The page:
ASIA NEWS NETWORK
WE KNOW ASIA BETTER
Publication Date : 26-10-2012
Ishihara plans to get back to national politics
Tokyo Governor Shintaro Ishihara, whose bid to "purchase" the Diaoyu Islands (known in Japan as Senkaku) ignited a row between Japan and China, resigned yesterday to form his own national political party.
His resignation came as an analyst warned that the rise of right-wing forces in Japan should be closely watched for possible moves that could lead to deterioration in already-strained Sino-Japanese ties.
Ishihara said at a news conference he is planning to "return to national politics" and that Japan's pacifist post-war constitution was "ugly" and needs to be reframed, AFP reported.
Japanese newspaper The Yomiuri Shimbun earlier reported that Ishihara will co-opt members of the tiny right-wing Sunrise Party for his new venture and seek to join hands with Osaka Mayor Toru Hashimoto, who has formed the Japan Restoration Party, aiming to seize control of the lower house.
Ishihara announced in April he wanted to "buy" the group of uninhabited but strategically important islands in the East China Sea and amassed US$17.5 million in public donations for the Tokyo government to "acquire" them.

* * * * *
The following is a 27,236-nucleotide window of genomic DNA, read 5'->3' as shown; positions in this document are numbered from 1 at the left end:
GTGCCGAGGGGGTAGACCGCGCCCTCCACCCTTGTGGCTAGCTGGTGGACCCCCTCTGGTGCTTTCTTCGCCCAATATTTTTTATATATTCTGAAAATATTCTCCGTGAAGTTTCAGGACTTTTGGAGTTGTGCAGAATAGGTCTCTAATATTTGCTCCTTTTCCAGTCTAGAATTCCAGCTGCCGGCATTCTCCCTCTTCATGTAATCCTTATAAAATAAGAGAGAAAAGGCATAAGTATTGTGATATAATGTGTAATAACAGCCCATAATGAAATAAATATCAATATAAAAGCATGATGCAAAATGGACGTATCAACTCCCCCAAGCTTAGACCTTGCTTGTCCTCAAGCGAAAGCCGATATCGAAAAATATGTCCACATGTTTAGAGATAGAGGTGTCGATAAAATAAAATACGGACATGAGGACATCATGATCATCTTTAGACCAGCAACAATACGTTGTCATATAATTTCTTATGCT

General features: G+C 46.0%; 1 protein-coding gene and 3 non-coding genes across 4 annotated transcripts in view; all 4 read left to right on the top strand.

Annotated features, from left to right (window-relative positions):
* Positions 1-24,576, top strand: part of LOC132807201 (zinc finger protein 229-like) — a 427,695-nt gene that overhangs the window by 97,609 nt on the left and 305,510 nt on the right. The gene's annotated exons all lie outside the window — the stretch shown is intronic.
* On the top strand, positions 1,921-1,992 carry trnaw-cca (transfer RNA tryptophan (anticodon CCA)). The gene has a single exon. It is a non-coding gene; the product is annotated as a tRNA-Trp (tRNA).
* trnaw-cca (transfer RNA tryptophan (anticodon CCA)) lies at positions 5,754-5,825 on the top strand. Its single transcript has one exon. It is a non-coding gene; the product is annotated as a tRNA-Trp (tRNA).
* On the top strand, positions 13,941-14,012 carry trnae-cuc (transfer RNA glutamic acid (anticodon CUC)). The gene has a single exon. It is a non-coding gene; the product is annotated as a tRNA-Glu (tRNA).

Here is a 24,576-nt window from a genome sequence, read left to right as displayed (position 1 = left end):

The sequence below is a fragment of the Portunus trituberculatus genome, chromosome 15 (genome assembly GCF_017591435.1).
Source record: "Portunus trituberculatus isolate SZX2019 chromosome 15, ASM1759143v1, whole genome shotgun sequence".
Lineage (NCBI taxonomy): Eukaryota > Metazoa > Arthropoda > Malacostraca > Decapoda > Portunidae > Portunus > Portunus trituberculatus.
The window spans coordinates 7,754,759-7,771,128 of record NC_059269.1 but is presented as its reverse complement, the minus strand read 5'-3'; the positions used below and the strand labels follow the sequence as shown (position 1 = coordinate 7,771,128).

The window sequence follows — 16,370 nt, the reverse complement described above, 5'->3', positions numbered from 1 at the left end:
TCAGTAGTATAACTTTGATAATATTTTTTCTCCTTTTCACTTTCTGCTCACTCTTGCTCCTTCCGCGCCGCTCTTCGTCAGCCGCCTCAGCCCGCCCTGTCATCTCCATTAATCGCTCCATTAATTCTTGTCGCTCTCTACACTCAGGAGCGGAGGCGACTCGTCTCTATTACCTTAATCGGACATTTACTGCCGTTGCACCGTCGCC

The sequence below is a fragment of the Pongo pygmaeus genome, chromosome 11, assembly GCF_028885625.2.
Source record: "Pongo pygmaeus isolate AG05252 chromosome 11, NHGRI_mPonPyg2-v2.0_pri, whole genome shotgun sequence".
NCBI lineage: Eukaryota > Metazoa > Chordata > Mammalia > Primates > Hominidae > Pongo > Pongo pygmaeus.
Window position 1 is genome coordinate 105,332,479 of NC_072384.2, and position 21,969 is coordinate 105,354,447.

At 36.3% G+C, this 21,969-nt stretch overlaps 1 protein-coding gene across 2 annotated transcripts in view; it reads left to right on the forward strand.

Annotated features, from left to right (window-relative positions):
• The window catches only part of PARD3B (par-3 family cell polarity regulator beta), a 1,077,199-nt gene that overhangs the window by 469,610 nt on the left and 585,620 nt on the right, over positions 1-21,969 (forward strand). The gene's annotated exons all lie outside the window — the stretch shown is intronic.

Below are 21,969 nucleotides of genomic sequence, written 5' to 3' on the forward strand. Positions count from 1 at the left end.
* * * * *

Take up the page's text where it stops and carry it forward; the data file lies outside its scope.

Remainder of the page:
The plan was used by Ishihara to win political power, analysts said.
"In announcing the plan to 'buy' the Diaoyu Islands, Ishihara's real aim is to go for Japanese national politics and hope to influence the country's future," said professor Wang Xinsheng of the history department at Peking University.
Wang said Ishihara has chosen a good time to increase his influence, as people in Japan feel disappointed with the two major parties, with the nation going through difficult times while its neighbour China develops rapidly.
Ishihara, an 80-year-old novelist-turned-politician, in February denied that the 1937 Nanjing Massacre took place.
AFP reported that Ishihara, elected for a fourth four-year term as Tokyo governor in April 2011, said he saw much wrong with national politics.
"There are several contradictions, big contradictions, that we hope the state itself will solve," he told reporters, quoted by the news agency.
"One contradiction, bigger than anything, is the Japanese constitution, which was imposed by the [post World War II] US occupying army," he said.
Many right-wing Japanese politicians, including Ishihara, object among other things to Article 9 of the constitution, which bars Japan from waging war.
Wang Ping, a researcher on Japanese studies at the Chinese Academy of Social Sciences, said Japan's right-wing politicians are a force that cannot be ignored, as they have the power to influence the country's legislation and government policy-making.
China should stay on high alert over the words and actions of such people "for their plots to sabotage Sino-Japanese relations and split China," Wang wrote in a recent article.
However, Zang Zhijun, a professor of Japanese studies at Fudan University in Shanghai, said the new party Ishihara wants to form will not take many seats and will only be a small force.
"He is desperate to play the last weight on his balance to win," said Zhang.
Ishihara's son, 55-year-old Nobuteru Ishihara, lost the Liberal Democratic Party leadership race to former Japanese premier Shinzo Abe on September 26.